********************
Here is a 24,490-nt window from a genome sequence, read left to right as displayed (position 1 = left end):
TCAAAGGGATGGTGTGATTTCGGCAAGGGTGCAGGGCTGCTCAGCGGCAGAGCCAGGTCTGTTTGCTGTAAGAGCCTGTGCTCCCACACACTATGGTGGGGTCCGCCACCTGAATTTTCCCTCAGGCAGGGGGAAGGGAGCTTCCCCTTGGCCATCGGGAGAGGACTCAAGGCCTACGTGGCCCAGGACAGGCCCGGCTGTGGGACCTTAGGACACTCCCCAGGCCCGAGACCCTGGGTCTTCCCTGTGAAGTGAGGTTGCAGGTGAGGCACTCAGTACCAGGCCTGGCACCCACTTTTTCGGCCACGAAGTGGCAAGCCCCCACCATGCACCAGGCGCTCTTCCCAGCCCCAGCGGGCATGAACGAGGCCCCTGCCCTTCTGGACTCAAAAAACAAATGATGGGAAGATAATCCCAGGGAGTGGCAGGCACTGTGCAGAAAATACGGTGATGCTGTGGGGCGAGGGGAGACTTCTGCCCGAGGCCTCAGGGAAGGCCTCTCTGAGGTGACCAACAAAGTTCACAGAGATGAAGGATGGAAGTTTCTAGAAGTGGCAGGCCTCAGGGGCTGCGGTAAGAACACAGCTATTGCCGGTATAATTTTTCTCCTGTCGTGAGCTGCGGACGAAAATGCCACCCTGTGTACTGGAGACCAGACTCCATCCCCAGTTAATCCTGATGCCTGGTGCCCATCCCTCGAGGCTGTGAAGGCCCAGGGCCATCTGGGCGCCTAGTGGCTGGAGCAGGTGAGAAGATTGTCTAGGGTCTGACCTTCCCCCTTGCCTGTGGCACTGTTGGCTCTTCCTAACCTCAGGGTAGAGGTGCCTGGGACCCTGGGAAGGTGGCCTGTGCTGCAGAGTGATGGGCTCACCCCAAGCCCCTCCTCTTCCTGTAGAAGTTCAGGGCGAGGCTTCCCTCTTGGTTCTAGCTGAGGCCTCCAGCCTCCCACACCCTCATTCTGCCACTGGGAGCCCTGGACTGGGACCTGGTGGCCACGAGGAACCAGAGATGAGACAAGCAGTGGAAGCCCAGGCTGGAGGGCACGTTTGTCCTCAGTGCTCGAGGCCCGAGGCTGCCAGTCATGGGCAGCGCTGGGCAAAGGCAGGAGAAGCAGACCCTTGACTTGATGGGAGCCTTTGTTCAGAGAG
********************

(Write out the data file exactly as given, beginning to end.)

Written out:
Here is a 24,490-nt window from a genome sequence, read left to right as displayed (position 1 = left end):
TCAAAGGGATGGTGTGATTTCGGCAAGGGTGCAGGGCTGCTCAGCGGCAGAGCCAGGTCTGTTTGCTGTAAGAGCCTGTGCTCCCACACACTATGGTGGGGTCCGCCACCTGAATTTTCCCTCAGGCAGGGGGAAGGGAGCTTCCCCTTGGCCATCGGGAGAGGACTCAAGGCCTACGTGGCCCAGGACAGGCCCGGCTGTGGGACCTTAGGACACTCCCCAGGCCCGAGACCCTGGGTCTTCCCTGTGAAGTGAGGTTGCAGGTGAGGCACTCAGTACCAGGCCTGGCACCCACTTTTTCGGCCACGAAGTGGCAAGCCCCCACCATGCACCAGGCGCTCTTCCCAGCCCCAGCGGGCATGAACGAGGCCCCTGCCCTTCTGGACTCAAAAAACAAATGATGGGAAGATAATCCCAGGGAGTGGCAGGCACTGTGCAGAAAATACGGTGATGCTGTGGGGCGAGGGGAGACTTCTGCCCGAGGCCTCAGGGAAGGCCTCTCTGAGGTGACCAACAAAGTTCACAGAGATGAAGGATGGAAGTTTCTAGAAGTGGCAGGCCTCAGGGGCTGCGGTAAGAACACAGCTATTGCCGGTATAATTTTTCTCCTGTCGTGAGCTGCGGACGAAAATGCCACCCTGTGTACTGGAGACCAGACTCCATCCCCAGTTAATCCTGATGCCTGGTGCCCATCCCTCGAGGCTGTGAAGGCCCAGGGCCATCTGGGCGCCTAGTGGCTGGAGCAGGTGAGAAGATTGTCTAGGGTCTGACCTTCCCCCTTGCCTGTGGCACTGTTGGCTCTTCCTAACCTCAGGGTAGAGGTGCCTGGGACCCTGGGAAGGTGGCCTGTGCTGCAGAGTGATGGGCTCACCCCAAGCCCCTCCTCTTCCTGTAGAAGTTCAGGGCGAGGCTTCCCTCTTGGTTCTAGCTGAGGCCTCCAGCCTCCCACACCCTCATTCTGCCACTGGGAGCCCTGGACTGGGACCTGGTGGCCACGAGGAACCAGAGATGAGACAAGCAGTGGAAGCCCAGGCTGGAGGGCACGTTTGTCCTCAGTGCTCGAGGCCCGAGGCTGCCAGTCATGGGCAGCGCTGGGCAAAGGCAGGAGAAGCAGACCCTTGACTTGATGGGAGCCTTTGTTCAGAGAG